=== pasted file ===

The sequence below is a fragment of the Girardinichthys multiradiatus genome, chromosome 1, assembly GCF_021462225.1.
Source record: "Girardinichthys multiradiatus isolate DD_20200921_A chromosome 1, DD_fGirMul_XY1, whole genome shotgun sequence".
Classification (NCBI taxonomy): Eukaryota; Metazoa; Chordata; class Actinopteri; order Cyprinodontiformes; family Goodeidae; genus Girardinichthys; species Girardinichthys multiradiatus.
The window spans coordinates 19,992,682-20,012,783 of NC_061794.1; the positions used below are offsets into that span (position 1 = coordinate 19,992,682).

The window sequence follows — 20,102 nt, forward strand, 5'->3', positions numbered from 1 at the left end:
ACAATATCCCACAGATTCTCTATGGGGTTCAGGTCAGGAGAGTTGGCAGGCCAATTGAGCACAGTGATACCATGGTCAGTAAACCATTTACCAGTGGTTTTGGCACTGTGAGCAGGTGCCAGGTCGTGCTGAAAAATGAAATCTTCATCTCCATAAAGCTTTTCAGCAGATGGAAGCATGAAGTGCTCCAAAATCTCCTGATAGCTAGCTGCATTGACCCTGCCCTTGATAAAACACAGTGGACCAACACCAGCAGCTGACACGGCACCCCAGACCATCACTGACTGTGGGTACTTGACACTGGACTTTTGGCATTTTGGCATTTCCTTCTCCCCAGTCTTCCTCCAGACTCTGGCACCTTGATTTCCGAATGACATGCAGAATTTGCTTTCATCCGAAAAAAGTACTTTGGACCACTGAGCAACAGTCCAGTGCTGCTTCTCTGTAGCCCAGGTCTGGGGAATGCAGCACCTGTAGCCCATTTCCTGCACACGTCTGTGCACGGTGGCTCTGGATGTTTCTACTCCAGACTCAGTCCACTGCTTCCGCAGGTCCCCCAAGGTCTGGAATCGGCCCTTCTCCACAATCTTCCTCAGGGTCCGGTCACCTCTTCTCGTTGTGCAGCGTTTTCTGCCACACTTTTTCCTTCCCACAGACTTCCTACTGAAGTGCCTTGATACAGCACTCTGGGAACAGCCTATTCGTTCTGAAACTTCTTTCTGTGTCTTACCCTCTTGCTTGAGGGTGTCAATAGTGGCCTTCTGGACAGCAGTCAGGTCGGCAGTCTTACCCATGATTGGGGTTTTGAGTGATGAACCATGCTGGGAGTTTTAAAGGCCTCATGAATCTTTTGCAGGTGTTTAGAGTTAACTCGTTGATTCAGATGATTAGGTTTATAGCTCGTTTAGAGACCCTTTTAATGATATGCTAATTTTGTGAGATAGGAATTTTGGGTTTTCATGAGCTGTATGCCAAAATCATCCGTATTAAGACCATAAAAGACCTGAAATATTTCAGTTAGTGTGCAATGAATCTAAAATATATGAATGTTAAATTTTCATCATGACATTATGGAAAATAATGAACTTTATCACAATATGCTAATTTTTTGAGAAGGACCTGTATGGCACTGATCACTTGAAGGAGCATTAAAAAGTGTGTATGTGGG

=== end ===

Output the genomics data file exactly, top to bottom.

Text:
The sequence below is a fragment of the Girardinichthys multiradiatus genome, chromosome 1, assembly GCF_021462225.1.
Source record: "Girardinichthys multiradiatus isolate DD_20200921_A chromosome 1, DD_fGirMul_XY1, whole genome shotgun sequence".
Classification (NCBI taxonomy): Eukaryota; Metazoa; Chordata; class Actinopteri; order Cyprinodontiformes; family Goodeidae; genus Girardinichthys; species Girardinichthys multiradiatus.
The window spans coordinates 19,992,682-20,012,783 of NC_061794.1; the positions used below are offsets into that span (position 1 = coordinate 19,992,682).

The window sequence follows — 20,102 nt, forward strand, 5'->3', positions numbered from 1 at the left end:
ACAATATCCCACAGATTCTCTATGGGGTTCAGGTCAGGAGAGTTGGCAGGCCAATTGAGCACAGTGATACCATGGTCAGTAAACCATTTACCAGTGGTTTTGGCACTGTGAGCAGGTGCCAGGTCGTGCTGAAAAATGAAATCTTCATCTCCATAAAGCTTTTCAGCAGATGGAAGCATGAAGTGCTCCAAAATCTCCTGATAGCTAGCTGCATTGACCCTGCCCTTGATAAAACACAGTGGACCAACACCAGCAGCTGACACGGCACCCCAGACCATCACTGACTGTGGGTACTTGACACTGGACTTTTGGCATTTTGGCATTTCCTTCTCCCCAGTCTTCCTCCAGACTCTGGCACCTTGATTTCCGAATGACATGCAGAATTTGCTTTCATCCGAAAAAAGTACTTTGGACCACTGAGCAACAGTCCAGTGCTGCTTCTCTGTAGCCCAGGTCTGGGGAATGCAGCACCTGTAGCCCATTTCCTGCACACGTCTGTGCACGGTGGCTCTGGATGTTTCTACTCCAGACTCAGTCCACTGCTTCCGCAGGTCCCCCAAGGTCTGGAATCGGCCCTTCTCCACAATCTTCCTCAGGGTCCGGTCACCTCTTCTCGTTGTGCAGCGTTTTCTGCCACACTTTTTCCTTCCCACAGACTTCCTACTGAAGTGCCTTGATACAGCACTCTGGGAACAGCCTATTCGTTCTGAAACTTCTTTCTGTGTCTTACCCTCTTGCTTGAGGGTGTCAATAGTGGCCTTCTGGACAGCAGTCAGGTCGGCAGTCTTACCCATGATTGGGGTTTTGAGTGATGAACCATGCTGGGAGTTTTAAAGGCCTCATGAATCTTTTGCAGGTGTTTAGAGTTAACTCGTTGATTCAGATGATTAGGTTTATAGCTCGTTTAGAGACCCTTTTAATGATATGCTAATTTTGTGAGATAGGAATTTTGGGTTTTCATGAGCTGTATGCCAAAATCATCCGTATTAAGACCATAAAAGACCTGAAATATTTCAGTTAGTGTGCAATGAATCTAAAATATATGAATGTTAAATTTTCATCATGACATTATGGAAAATAATGAACTTTATCACAATATGCTAATTTTTTGAGAAGGACCTGTATGGCACTGATCACTTGAAGGAGCATTAAAAAGTGTGTATGTGGG